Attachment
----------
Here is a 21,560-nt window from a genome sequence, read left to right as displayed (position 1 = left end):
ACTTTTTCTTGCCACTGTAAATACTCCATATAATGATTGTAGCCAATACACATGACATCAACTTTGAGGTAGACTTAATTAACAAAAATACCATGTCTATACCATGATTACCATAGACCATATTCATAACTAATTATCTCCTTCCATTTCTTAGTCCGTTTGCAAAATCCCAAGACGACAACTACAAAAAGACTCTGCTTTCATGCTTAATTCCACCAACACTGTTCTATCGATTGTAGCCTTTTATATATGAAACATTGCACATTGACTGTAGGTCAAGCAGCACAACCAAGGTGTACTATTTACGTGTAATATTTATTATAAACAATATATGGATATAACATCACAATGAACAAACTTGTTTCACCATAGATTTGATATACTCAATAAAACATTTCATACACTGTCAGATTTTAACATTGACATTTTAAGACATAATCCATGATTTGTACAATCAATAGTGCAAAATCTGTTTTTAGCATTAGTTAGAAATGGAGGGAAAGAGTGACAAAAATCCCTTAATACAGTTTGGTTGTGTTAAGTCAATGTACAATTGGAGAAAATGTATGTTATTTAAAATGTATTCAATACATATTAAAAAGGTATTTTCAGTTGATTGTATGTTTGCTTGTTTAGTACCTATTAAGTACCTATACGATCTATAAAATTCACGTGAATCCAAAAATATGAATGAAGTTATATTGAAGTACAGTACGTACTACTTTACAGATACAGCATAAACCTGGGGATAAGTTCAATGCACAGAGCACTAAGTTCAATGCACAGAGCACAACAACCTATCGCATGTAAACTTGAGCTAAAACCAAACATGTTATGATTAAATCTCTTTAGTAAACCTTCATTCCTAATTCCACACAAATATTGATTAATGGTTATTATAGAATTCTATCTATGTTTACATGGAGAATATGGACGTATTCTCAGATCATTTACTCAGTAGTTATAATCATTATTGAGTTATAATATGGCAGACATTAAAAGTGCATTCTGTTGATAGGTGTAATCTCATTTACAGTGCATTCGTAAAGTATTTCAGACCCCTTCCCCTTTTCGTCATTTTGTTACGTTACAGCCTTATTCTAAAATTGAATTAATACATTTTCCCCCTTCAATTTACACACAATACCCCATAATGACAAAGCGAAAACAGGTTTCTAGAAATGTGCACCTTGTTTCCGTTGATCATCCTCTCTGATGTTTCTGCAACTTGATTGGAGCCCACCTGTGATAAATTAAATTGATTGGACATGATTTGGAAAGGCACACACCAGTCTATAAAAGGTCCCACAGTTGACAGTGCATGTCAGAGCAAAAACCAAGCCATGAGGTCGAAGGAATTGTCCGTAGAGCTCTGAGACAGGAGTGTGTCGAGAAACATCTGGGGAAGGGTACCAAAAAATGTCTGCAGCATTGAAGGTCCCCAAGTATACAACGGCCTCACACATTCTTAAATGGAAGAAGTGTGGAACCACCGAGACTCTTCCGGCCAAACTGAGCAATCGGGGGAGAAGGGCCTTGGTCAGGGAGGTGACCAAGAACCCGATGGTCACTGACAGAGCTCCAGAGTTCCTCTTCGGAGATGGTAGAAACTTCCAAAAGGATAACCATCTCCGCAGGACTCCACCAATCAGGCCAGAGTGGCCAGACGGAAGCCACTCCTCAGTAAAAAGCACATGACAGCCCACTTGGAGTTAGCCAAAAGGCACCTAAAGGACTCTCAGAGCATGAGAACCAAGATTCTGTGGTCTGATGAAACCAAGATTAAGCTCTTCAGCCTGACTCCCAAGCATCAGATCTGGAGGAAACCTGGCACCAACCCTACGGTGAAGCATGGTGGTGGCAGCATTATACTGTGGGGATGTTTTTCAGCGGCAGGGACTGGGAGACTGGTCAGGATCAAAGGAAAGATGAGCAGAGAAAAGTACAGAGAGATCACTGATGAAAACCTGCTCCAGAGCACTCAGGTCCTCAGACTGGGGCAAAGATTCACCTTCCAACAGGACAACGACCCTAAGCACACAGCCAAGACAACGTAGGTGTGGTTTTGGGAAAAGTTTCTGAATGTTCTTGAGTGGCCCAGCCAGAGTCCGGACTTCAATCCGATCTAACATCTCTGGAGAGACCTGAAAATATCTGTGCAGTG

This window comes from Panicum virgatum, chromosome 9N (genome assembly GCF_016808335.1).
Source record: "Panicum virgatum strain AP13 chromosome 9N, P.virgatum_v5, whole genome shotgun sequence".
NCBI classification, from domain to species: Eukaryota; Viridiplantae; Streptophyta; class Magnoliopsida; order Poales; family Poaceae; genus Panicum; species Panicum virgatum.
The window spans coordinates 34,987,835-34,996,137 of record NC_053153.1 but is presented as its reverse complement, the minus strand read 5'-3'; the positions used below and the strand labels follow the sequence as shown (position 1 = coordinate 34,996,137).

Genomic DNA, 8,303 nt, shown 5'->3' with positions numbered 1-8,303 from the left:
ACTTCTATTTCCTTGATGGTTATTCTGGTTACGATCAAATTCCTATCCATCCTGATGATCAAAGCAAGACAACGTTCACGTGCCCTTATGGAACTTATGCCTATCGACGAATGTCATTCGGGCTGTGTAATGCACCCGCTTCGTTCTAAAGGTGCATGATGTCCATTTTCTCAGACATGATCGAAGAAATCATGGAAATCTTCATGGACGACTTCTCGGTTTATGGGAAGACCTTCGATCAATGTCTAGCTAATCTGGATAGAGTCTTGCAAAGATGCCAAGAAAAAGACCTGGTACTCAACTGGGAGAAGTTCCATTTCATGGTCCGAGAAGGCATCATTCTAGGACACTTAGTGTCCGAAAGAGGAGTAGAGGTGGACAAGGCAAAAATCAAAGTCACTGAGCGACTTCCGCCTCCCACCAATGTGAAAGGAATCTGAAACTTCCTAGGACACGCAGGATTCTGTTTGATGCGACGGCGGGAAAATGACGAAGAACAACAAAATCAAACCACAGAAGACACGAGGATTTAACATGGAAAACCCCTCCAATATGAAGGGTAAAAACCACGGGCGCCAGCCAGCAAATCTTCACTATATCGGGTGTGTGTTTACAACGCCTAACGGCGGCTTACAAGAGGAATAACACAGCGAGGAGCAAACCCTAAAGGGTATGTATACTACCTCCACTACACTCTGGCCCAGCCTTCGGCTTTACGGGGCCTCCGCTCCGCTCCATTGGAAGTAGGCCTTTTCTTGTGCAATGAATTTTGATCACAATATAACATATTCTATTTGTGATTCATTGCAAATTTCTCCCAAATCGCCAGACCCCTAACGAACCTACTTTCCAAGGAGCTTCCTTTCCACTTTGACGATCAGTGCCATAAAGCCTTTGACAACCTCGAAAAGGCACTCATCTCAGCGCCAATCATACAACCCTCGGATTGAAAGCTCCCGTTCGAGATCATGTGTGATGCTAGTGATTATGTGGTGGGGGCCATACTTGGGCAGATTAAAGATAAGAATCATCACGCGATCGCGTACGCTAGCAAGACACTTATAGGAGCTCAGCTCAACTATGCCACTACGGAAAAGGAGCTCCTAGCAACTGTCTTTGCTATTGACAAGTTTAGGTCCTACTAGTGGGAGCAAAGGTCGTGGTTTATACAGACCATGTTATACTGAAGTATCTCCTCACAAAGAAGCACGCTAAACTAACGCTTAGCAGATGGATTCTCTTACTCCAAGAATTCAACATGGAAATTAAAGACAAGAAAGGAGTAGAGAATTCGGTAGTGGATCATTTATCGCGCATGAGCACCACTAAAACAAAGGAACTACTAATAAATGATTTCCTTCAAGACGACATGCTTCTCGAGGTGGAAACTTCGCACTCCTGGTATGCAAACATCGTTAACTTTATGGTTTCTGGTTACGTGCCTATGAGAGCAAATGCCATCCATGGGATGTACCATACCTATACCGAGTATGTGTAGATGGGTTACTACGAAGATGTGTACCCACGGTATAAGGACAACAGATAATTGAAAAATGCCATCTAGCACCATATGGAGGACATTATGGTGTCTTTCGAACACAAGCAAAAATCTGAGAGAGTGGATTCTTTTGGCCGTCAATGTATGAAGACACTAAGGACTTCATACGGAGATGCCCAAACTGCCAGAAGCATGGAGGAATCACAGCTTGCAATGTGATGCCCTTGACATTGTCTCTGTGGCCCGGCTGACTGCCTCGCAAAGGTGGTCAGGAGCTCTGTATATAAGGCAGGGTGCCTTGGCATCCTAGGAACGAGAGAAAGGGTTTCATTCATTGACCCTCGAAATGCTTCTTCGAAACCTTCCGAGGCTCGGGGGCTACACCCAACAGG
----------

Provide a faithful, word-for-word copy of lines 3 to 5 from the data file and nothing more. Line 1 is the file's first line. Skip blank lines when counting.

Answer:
This window comes from Panicum virgatum, chromosome 9N (genome assembly GCF_016808335.1).
Source record: "Panicum virgatum strain AP13 chromosome 9N, P.virgatum_v5, whole genome shotgun sequence".
NCBI classification, from domain to species: Eukaryota; Viridiplantae; Streptophyta; class Magnoliopsida; order Poales; family Poaceae; genus Panicum; species Panicum virgatum.